Poetry / June 2015 (Issue 28)

Out of the Dark

by Kelly Cressio-Moeller

after "Coal Miner" by Liu Zheng from the series "The Chinese", gelatin silver print

The photograph says Xinjiang Province, 1996
but it could be anywhere, any time, any miner:
his father before him, his father before him.
Generations of strong-backed men mistrustful
of daylight, dead canaries at their feet.

He's up against a wall, where he's always been,
head cocked to the side looking down at the photographer
– a Chinese James Dean. A cigarette,
his first in twelve hours, sucked to the filter,
its long ash tipsy between lamp black fingers
with somehow immaculate nails
bright as polished shells. Nicotine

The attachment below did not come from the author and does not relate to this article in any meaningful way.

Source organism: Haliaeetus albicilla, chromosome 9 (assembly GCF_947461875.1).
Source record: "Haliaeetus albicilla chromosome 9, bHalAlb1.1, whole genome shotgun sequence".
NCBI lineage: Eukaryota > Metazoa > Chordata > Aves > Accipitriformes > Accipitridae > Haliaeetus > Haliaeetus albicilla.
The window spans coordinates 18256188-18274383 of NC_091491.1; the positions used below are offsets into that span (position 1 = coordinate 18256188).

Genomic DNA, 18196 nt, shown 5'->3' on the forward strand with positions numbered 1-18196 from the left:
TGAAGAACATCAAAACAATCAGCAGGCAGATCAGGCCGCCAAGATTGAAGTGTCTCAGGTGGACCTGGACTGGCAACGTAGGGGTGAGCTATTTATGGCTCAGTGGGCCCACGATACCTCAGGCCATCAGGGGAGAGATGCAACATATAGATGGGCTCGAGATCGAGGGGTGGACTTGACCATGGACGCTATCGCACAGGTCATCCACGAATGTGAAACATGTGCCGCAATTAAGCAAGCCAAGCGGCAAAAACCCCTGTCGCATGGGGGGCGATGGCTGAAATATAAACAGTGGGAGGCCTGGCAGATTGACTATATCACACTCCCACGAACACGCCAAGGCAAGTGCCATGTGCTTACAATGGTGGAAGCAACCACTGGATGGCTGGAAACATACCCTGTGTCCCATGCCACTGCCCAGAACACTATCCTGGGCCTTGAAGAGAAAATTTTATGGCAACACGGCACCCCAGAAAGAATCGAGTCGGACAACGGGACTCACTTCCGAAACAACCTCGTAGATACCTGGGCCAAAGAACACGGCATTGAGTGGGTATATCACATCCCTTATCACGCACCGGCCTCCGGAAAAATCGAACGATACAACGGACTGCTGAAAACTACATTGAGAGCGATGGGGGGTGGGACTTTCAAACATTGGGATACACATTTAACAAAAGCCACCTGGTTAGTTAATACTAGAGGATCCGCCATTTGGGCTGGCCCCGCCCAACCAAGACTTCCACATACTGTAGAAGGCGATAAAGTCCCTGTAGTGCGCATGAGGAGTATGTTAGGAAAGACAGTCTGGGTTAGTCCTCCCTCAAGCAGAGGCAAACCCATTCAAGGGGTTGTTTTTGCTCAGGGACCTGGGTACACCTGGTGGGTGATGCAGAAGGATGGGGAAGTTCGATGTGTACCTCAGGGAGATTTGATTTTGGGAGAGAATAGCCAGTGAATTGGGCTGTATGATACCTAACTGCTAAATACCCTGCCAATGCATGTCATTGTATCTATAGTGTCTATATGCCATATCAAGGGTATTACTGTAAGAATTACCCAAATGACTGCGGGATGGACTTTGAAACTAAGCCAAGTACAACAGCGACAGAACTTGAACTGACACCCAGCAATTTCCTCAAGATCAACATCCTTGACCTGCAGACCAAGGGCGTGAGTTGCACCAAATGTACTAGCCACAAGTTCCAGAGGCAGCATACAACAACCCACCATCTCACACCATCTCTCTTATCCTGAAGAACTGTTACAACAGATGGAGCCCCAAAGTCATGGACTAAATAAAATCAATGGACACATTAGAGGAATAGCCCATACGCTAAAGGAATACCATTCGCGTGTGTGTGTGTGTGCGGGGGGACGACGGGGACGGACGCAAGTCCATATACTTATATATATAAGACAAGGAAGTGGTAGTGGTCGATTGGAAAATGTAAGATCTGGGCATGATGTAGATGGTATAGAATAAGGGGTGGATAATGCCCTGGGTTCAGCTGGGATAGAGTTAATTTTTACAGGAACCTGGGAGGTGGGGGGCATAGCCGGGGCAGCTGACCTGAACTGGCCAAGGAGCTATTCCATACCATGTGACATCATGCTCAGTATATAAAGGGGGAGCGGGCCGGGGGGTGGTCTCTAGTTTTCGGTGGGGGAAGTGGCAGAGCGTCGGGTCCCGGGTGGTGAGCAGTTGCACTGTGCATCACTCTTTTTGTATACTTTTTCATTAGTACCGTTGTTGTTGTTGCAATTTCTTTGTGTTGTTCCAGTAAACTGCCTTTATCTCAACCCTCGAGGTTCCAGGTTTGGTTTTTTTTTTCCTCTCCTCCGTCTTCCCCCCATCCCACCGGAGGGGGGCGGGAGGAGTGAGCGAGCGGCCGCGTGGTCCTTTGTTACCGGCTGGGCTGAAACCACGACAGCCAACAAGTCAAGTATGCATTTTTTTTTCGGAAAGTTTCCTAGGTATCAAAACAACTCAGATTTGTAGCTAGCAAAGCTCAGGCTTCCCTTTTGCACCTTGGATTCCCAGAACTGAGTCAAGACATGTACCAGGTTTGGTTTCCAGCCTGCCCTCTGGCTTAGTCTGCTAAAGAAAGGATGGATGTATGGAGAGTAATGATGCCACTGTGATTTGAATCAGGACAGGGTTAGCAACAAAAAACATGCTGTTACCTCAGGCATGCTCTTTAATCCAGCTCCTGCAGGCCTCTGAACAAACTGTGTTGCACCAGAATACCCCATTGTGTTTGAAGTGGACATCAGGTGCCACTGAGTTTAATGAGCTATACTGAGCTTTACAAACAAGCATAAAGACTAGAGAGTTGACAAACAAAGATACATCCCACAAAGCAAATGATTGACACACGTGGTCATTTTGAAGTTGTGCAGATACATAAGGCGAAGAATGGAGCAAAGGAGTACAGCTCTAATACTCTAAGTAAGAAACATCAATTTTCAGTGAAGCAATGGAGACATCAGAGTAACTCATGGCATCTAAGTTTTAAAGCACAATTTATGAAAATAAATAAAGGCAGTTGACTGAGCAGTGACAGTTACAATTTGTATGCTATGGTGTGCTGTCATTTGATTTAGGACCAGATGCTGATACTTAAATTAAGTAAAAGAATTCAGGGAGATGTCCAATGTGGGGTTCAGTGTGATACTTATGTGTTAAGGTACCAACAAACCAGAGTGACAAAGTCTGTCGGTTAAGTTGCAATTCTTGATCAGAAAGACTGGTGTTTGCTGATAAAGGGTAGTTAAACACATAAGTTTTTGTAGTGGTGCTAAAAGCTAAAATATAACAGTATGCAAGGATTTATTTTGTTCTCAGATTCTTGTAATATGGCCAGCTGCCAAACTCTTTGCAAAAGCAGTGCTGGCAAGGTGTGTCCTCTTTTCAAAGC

and black dust race for space in his lungs.

The sun falls sideways, highlights lip and lobe –
a dense shadow sleeps between helmet and head, his black halo.
He wears the mountain on his face:
chiseled dirty cheeks, sooty ridge of brow and mustache,
pores filled with the mine's permanent night. Even his lashes
look exhausted. Patient in his pocket, a numbered brass tag
to identify him when nothing else can.

At the end of every long shift,
when other men teem to the surface,
he follows several steps behind, turns off his lamp,
and walks the drift blind.
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